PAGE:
This is a business casual variation of I am reaching out often used in work-related emails in the corporate realm.

Therefore, it would be appropriate to use this phrase even if you aren’t particularly close with the receiving colleague.

Have a look at the sample email below:

Dear Andre,

I wanted to touch base in reference to the assignment.

Have you had any success in your research?


5. I Wanted to Check In

If you are mentoring junior members of your workforce, you will probably email them from time to time to make sure they are managing in their role and are feeling suitably supported.

The phrase I wanted to check in is appropriate for a work email but has a friendly and approachable tone. This works well if you want to encourage junior team members to ask questions and approach you for help when they need it.

See the email below:

Dear Lilly,

I wanted to check in again and see how you’re fairing with Mr. Cole’s issue.

Have you found any helpful precedents?


6. Just Popping in to Say

In an informal email to a colleague, you can provide a quick update with the phrase just popping in to say.

This phrase makes it clear that you are providing a non-urgent update on a particular situation.

It has a very relaxed and casual tone that wouldn’t suit a professional email to a client or superior. However, it works perfectly if you have a friendly dynamic with your team members.

For example:

Hi Clive,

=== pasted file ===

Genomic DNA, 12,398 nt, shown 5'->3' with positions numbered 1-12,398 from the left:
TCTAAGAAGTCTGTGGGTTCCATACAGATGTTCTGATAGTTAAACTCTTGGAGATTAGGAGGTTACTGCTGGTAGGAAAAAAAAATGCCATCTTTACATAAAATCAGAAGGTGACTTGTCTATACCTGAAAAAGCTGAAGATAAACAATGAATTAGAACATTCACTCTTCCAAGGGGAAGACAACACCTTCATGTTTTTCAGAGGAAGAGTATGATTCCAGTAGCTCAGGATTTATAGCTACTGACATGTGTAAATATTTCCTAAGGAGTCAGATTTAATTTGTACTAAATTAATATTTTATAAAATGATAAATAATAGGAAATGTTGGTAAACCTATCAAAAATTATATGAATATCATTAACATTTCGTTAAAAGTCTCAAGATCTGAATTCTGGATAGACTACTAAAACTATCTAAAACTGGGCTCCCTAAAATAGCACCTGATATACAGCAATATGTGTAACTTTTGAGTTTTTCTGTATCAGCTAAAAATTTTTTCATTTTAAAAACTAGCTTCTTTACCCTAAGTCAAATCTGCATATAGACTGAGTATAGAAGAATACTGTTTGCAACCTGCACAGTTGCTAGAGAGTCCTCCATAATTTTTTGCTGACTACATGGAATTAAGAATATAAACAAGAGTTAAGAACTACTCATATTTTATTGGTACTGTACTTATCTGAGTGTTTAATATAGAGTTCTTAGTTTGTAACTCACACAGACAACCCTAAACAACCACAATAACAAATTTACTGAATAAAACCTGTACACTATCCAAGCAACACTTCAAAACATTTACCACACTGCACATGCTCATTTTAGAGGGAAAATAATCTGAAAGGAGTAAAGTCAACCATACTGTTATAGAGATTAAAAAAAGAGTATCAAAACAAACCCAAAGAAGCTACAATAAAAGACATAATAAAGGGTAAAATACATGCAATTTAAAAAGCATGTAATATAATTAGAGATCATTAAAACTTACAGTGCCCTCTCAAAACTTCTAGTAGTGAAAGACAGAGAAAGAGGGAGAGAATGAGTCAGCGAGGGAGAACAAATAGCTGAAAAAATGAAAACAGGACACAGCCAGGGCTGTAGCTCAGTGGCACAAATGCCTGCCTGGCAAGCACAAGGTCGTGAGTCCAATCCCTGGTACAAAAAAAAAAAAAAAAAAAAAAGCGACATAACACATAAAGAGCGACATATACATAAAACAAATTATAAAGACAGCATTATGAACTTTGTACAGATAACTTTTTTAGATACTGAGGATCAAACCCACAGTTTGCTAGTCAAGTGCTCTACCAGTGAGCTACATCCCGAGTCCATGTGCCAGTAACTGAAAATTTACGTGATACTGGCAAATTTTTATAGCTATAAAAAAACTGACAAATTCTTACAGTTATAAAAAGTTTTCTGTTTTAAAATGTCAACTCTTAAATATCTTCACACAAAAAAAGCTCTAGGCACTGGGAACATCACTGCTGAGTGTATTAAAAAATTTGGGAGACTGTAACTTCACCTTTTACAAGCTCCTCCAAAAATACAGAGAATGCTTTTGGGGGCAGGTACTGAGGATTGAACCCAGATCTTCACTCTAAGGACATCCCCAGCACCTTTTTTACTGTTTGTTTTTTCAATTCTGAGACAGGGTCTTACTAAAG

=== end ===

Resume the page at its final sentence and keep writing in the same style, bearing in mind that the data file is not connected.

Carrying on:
Just popping in to say I found the notes I was looking for.

Thanks for your help!


7. I Was Wondering

If you’re unsure how to write an email about a request, another casual way to say I am reaching out to a colleague is to simply say I was wondering.

People commonly used this phrase to request assistance from their fellows. It gets to the point but is phrased in such a way as to not sound impatient or demanding.

To see what we mean, check out the email sample below:

Dear Delia,

I was wondering whether you had some spare time to help with this assignment.

I think your finance experience is just what I need.

Let me know if you have a moment to chat.

All the best,

8. I Wanted to Follow Up

You can use the phrase I wanted to follow up if you have sent a previous email and have yet to receive a response from the recipient.

This phrase makes it clear that the subject of your email relates to a prior one. Therefore, it’s the perfect introduction to an email to a hiring manager if you have recently applied for a role and haven’t heard back.

Have a look at the following email example:

Dear Francesca,

I wanted to follow up regarding the job post from last week.

I provided my CV in a previous email. Did you receive it?

Kind regards,
Anise Richards

9. Regarding [Topic]

If you want to keep your email as short and concise as possible, you can immediately introduce its content with the phrase regarding [topic].

In the fast-paced business world, it is good to be straightforward and to the point in your correspondence with clients and fellow professionals. After all, time is money.

Therefore, let’s see how you can employ this phrase in an email sample:

Dear Miss Vera,

Regarding your inquiry, I will be forwarding you to our media department on the recommendation of my supervisor, Mr. Earl.

Yours sincerely,
Colleen Quest

10. I Wanted to Let You Know

If you’re emailing a colleague you are close to, you can jump straight in with the phrase I wanted to let you know. After all, the purpose of an email is to inform the recipient of something. So, why not make this clear in your opening line?

This phrase may be too casual for an exchange with a client or your boss. However, if you tend to keep things casual in your inter-office emails, this is a perfectly suitable alternative to I am reaching out.

Check out how we’ve used this phrase in our final example:

Dear James,

I wanted to let you know that I will be working from home tomorrow.

You can reach me on my home phone if there are any important updates.

All the best,

Kahlan House